As the end of the financial year looms, business owners are being urged to pay close attention to their own super, with a law change coming into effect meaning they could be $10,000 worse off.
According to modelling conducted by AMP, the changes to non-concessional contributions to superannuation are likely to result in a $10,000 hit to super balances, but those who act before the change comes into effect on 1 July 2017 can negate this effect.
AMP financial adviser Mark Borg told My Business that business owners are expected to be particularly hard hit by the change, given that in many instances they only seek to bolster their super balance in the last few years of their working life.
“Prior to 30 June , you can put $540,000 into super, and after the 30 June it drops to $300,000,” he says.
The rule change means that anyone in a position to add that $540,000 by 30 June 2017 will be around $10,000 better off than those who wait until the new financial because they are effectively losing the tax-free status on the income earned from that $200,000 difference.
“The advantage that super has is once you’ve retired, of course the income provided and invested is tax-free. And so if you haven’t got it in and you’ve got it sitting elsewhere, you’re going to pay tax at your marginal tax rate on the income produced, rather than have that tax-free environment that super and a superannuation pension affords you,” says Mark.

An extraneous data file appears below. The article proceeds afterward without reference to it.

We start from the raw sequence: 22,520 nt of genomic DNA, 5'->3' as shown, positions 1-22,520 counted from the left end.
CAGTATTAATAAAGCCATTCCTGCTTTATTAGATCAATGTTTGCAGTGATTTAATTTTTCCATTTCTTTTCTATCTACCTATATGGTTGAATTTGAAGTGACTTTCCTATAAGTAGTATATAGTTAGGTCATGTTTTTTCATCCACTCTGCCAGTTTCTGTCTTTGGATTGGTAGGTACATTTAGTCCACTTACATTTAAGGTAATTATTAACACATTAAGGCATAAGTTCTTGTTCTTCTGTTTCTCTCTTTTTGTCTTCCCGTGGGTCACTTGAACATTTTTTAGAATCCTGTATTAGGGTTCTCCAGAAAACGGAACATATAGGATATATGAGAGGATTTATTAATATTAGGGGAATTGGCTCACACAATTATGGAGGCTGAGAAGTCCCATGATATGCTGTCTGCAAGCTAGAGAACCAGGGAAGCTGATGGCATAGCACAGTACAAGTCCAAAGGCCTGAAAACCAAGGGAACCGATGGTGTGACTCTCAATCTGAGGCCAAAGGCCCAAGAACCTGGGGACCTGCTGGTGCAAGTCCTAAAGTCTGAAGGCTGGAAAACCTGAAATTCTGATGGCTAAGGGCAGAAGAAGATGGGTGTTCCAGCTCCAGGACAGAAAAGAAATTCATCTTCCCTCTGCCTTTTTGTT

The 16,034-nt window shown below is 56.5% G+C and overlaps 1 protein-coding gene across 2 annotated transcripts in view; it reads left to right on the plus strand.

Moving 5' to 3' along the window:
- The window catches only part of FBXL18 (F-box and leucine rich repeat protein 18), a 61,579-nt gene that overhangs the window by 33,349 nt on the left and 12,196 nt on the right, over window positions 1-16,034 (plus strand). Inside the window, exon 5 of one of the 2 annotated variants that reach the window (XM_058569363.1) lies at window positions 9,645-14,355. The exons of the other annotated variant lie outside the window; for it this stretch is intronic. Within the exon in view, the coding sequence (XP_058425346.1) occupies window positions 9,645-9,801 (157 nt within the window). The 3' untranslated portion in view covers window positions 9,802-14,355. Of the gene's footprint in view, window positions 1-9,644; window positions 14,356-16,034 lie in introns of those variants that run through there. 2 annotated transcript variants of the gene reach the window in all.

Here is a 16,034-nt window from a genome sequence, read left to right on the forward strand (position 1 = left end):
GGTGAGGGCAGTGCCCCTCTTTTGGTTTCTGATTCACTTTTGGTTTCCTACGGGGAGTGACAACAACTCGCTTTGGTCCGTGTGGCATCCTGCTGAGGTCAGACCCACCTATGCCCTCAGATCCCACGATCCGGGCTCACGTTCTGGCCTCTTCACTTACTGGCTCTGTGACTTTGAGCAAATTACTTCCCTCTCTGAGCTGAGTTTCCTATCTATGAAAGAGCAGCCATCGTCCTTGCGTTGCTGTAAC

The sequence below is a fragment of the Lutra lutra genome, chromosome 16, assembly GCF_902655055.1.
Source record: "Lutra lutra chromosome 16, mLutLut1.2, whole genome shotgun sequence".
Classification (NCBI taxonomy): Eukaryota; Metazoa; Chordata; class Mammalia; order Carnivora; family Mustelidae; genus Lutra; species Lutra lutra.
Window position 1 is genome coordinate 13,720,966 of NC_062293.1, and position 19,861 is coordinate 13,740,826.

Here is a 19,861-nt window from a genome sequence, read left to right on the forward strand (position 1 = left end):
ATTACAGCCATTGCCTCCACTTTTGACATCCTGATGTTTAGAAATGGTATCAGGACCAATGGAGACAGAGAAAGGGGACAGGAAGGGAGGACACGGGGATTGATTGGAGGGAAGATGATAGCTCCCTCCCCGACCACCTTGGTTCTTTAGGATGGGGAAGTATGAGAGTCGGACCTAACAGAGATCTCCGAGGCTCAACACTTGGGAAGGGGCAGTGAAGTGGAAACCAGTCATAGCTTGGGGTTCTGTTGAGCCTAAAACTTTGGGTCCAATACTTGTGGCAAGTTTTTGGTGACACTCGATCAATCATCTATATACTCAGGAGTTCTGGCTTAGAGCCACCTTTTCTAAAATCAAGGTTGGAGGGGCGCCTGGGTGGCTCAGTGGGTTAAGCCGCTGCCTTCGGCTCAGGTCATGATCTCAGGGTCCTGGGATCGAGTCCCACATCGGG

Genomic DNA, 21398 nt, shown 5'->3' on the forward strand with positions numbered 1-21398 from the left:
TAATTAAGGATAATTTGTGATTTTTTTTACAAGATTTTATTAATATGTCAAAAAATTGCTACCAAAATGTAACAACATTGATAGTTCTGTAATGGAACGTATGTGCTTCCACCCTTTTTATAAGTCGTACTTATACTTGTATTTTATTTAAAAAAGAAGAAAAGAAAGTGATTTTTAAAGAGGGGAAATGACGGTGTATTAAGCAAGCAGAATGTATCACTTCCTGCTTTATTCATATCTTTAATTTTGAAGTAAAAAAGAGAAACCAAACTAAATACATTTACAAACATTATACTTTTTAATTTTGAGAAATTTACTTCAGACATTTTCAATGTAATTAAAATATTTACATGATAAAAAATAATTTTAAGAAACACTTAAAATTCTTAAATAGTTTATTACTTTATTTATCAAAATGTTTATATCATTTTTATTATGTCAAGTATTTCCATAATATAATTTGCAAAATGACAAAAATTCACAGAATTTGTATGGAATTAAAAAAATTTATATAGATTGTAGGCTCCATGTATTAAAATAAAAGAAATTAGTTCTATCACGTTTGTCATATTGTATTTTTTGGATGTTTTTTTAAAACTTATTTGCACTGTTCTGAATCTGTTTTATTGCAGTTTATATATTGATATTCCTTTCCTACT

“If you’ve got the ability to put it in, missing out by a couple of days is dumb because paying tax at 15 cents in the dollar is much better than most people’s marginal tax bracket.”
Mark explains that anyone with a super balance exceeding $1.6 million will also be hard hit by the incoming super changes, making this financial year-end a particularly important one.
“If [you have] an account balance that exceeds $1.6 million, this is [your] last opportunity to actually put money on a non-concessional basis into super,” he says.
“Once the 1st of the 7th ticks by, [you]’re not able to put any additional non-concessional monies into super. And so not doing it ... not clever!”
It comes after Peter Saccasan of RSM Australia warned that business owners risk facing an uncertain retirement as a result of the incoming superannuation changes, given that a large number don’t understand what is happening and hence are unable to plan their finances accordingly.
Adam Zuchetti is the editor of My Business, and has steered the publication’s editorial direction since early 2016.